11. Don’t hold your feelings in. Someone with whom you have a genuine relationship will accept that you are upset with them and strive to rectify the conflict. Harbouring difficult feelings leads to internal turmoil. But measuredly letting a person know the ways you have felt wronged by them frees you.
  12. The way in which they react to your emotional honesty, however, tells you about them. Someone who values you will not get overly defensive or cold after having wronged you. They will acknowledge their shortcoming and/or how they have hurt you.
  13. Those who don’t acknowledge their shortcomings tell you everything you need to know about your relationship. Don’t take it too hard when you realize your relationship was built on a brittle foundation. Thank Allah (SWT) for opening your eyes instead.
  14. Indeed, make constant dua that Allah (SWT) sends people who are sincere and genuine into your life. What might amaze you is that as you keep making such duas, you’ll find certain people dropping out of your life like flies. Rejoice!
  15. Be prepared to let others in. Relationships, whatever kind they are, have the potential to flourish and lead to so much goodness. Don’t let the scars of the past cause your heart to surrender to the pain. Be open-hearted and genuine. Allah (SWT) will certainly send you those who are as well.
  16. Notice the type of people that you attract into your life. This will tell you a lot about yourself. For instance, I have noticed that I tend to attract individuals who are emotionally unavailable, going through harsh conflicts in their lives, are very insecure, or are victims (or just have very strong victim mentalities). Basically, people who clearly need some type of therapeutic healing. As such, it is no coincidence that I am working on my way to becoming a therapist, iA. It actually makes so much sense. My personal psychologist (a journey which I’ll detail in the future), opened my eyes to the fact that I often wear my therapist hat everywhere I go. I’m a natural healer – I want people to be okay. In the process, however, I’ve realized that in many of my relationships, my needs were no longer being met. The relationships became very one-sided, with me spending most of our get-togethers fighting another person’s problems. By realizing the type of people I tend to attract, I’ve also…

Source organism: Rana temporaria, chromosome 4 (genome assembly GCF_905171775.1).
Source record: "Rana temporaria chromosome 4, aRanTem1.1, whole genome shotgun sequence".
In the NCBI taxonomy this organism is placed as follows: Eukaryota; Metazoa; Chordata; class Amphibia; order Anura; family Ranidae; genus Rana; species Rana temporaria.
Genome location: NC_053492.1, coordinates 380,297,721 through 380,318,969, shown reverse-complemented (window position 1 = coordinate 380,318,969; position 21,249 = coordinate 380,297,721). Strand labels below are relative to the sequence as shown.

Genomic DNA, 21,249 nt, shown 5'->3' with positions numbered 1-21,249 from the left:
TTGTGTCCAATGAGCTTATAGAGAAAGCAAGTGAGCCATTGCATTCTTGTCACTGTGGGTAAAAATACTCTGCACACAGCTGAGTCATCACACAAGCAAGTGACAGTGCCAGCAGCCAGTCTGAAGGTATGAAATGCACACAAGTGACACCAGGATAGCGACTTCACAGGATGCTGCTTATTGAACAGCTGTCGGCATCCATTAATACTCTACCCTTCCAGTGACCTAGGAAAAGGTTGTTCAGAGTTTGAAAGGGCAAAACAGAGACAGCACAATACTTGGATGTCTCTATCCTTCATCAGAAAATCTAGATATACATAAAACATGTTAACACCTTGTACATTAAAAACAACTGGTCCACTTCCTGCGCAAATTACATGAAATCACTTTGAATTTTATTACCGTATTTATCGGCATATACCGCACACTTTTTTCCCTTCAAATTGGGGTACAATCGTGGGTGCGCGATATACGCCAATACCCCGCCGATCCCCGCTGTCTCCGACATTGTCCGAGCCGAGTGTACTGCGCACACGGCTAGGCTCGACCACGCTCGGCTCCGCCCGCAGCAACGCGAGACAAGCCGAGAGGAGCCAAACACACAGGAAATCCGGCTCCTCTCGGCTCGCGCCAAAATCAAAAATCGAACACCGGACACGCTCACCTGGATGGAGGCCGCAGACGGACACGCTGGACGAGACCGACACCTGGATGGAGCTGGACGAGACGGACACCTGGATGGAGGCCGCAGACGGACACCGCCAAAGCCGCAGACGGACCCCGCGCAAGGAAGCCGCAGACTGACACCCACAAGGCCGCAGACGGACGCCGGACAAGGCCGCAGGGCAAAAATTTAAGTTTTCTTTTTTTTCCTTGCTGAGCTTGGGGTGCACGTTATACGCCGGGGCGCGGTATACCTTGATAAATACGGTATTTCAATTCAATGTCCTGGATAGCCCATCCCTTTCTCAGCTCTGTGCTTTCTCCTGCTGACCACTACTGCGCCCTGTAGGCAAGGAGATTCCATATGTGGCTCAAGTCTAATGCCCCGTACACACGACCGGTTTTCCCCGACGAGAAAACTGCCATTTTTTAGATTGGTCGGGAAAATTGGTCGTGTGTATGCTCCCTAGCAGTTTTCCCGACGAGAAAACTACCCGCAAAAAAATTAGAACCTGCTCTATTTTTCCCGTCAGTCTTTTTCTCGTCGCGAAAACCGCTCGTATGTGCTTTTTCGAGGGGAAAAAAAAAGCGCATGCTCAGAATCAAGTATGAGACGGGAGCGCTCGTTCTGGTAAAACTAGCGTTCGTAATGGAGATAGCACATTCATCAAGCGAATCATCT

17. …realized the type of people I avoid. These tend to be those who have dominant, strong and sometimes domineering personalities. By letting such people in my life, however, I’ve been able to see the human behind the personality quirks. Not all boisterous individuals are terrible (draining to be around though? Definitely), and not all quiet individuals are genuine.